Whenever you decide to remodel a bathroom, you are faced with countless decisions. Will you stick with the current layout or reconfigure it? What color scheme do you want to use? What fixtures do you want to add? On your vanity, too, you’ll need to decide everything from what sink is best to what kind of cabinets you need. Likewise, you’ll need to pick bathroom faucets.
To help in your efforts to make the best choice, here’s a look at what you’ll need to know when choosing a bathroom faucet.
The Challenge in Selecting Bathroom Faucets
Bathroom faucets are the kind of features that you almost never notice until you’re remodeling the room. Designed to control how and where water flows in the sink, faucets are necessary bathroom fixtures, but they’re available in countless materials and designs. For many people, faucets are the finishing touches of a bathroom design. How do you make a decision about something that feels like an extra but is a necessary feature? What should you consider when choosing the best bathroom faucets for your space?
Types of Faucets Available
In a bathroom market loaded with possibilities, there are a few basic categories of faucets to which most fit. While there are still other models besides these basics, below are the most typical faucet types:
This type of faucet has a spout and two handles affixed to a plate, creating one faucet that’s made for sinks with three faucet holes set 4 inches apart.
The widespread faucet has a separate spout and separate handles, each mounted independently into three holes in the sink.
A single-hole faucet has exactly that — a single hole where the faucet gets mounted. Typically creating a modern look, these faucets also conserve space by taking less of the counter.
A wall-mounted faucet takes the faucet off the sink entirely by mounting it into the wall above the sink, instead. Ideal for vessel sinks or other designs without faucet holes, this type of faucet requires access to water supply through the wall, which may require some rerouting.
If you already have a particular faucet in mind, it’s not hard to shop the selection of styles in that type and choose the one you like. If you’re still unsure of which faucet to choose, however, you’ll want to evaluate further.
Questions to Ask Yourself
In order to determine which faucets fit your bathroom best, here is a list of questions worth reviewing in your design project:
The sink you’re using directly impacts the faucet you’ll select because you need a faucet that fits the hole opening you have. If you’re retrofitting your faucet to a sink you’ve had for a while or you’re buying a new faucet to go with a new sink purchase, find out exactly what type of hole you need to accommodate — single-hole, centerset, widespread or wall mount?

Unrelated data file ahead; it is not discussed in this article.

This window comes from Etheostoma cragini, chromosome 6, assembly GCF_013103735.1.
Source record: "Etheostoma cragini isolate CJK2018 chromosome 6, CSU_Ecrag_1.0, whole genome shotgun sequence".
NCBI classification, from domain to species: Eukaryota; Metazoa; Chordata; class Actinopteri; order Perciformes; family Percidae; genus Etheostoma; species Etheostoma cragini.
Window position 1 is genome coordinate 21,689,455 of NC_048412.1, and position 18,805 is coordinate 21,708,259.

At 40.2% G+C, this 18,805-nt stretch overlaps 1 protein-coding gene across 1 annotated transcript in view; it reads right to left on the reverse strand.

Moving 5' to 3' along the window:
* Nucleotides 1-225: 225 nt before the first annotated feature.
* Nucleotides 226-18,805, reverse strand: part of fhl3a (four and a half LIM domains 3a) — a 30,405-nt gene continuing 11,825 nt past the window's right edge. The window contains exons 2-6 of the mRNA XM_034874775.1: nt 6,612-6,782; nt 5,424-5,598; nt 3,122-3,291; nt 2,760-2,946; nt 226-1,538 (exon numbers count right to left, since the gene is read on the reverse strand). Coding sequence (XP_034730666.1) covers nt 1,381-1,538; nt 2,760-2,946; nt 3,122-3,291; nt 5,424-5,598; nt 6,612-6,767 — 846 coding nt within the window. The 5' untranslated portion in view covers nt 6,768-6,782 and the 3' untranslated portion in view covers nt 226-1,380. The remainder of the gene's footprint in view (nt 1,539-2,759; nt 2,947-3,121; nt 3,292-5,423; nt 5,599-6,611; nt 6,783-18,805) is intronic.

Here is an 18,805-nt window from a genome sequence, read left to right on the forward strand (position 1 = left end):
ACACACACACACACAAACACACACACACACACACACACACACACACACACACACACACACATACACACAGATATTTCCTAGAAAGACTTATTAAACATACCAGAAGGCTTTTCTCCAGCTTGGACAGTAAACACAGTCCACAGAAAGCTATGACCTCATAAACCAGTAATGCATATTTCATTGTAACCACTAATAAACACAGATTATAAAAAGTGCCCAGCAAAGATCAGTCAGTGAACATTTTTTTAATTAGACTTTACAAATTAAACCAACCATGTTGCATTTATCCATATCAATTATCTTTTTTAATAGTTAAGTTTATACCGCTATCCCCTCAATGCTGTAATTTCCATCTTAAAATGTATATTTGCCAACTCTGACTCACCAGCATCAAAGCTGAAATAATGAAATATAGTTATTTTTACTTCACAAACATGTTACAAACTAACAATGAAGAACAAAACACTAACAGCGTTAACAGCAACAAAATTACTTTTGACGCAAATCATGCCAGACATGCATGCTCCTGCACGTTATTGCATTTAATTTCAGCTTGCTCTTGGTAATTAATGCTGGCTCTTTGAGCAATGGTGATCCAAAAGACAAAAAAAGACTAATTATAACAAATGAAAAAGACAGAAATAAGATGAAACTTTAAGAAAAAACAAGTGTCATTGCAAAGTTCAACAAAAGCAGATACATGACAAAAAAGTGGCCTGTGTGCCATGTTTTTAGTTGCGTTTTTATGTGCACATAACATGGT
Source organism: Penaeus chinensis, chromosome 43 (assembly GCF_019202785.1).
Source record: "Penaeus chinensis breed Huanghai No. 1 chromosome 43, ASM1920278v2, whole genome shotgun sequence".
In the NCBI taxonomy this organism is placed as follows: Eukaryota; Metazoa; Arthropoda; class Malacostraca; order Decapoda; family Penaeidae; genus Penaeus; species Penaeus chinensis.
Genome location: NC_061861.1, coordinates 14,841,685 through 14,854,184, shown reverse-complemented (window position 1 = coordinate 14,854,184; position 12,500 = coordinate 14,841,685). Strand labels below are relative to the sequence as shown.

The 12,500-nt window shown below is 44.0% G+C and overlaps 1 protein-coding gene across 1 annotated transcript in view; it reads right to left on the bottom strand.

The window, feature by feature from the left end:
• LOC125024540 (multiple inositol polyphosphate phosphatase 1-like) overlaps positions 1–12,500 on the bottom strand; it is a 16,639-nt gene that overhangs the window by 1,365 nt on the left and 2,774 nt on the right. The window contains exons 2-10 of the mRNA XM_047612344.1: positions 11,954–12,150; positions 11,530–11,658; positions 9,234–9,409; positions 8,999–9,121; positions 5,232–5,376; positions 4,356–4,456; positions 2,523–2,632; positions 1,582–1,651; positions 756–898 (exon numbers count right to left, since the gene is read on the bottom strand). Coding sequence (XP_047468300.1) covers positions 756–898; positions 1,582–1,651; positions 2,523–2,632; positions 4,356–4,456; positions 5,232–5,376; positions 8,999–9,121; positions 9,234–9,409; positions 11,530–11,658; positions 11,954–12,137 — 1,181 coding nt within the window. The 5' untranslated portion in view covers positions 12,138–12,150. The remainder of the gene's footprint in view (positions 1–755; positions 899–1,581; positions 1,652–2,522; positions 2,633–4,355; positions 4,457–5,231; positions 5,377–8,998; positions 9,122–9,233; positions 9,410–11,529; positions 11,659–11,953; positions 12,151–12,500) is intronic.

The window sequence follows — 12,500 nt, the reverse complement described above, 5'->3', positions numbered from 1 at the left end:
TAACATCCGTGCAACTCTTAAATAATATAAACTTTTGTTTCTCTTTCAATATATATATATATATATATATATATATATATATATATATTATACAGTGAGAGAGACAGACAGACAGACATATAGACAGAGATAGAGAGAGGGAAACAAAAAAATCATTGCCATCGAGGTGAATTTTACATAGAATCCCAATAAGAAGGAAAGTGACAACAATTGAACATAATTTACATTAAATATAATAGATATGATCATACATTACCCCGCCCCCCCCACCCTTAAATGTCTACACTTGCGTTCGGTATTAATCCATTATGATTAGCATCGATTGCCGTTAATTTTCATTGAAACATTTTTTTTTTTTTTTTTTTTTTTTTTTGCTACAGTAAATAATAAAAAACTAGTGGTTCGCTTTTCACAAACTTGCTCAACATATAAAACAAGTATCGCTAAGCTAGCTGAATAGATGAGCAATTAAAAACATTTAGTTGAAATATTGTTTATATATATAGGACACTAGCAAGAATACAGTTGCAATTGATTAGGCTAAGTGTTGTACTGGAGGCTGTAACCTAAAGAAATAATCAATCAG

- What features do you want?
One of the best parts of today’s faucet market is all the options available. Would you like a low-flow faucet, for example, to help conserve water? Are you interested in an aerator that can reduce water usage and save money? You may be interested in a hands-free faucet that’s motion-activated to start when you put your hands underneath and stop when you move them away. There are also ozone-activated antibacterial faucets designed to kill bacteria in your water at home. Explore possibilities to see what seems most important to you.
Today’s faucet market includes a wide range of finishes: polished chrome, brushed chrome, polished nickel, brushed nickel, hammered nickel, stainless steel, bronze, brushed bronze, oil-rubbed bronze, ceramic and more. Tour a kitchen showroom or visit a home improvement store to explore the possibilities and figure out which look you love.
Knowing how much you can afford is an important boundary in your faucet shopping, helping you to avoid overspending and regretting your remodel. Using the budget that you’ve set for your bathroom, see what faucets and features fit into that plan.
- What sort of faucets are used in similar homes?
Another tried-and-true method for gaining remodeling inspiration is browsing ideas in similar homes. Look at the residences in your area and what they offer — are they tending toward a certain style or faucet feature? That might point you in a direction in which you want to go, too.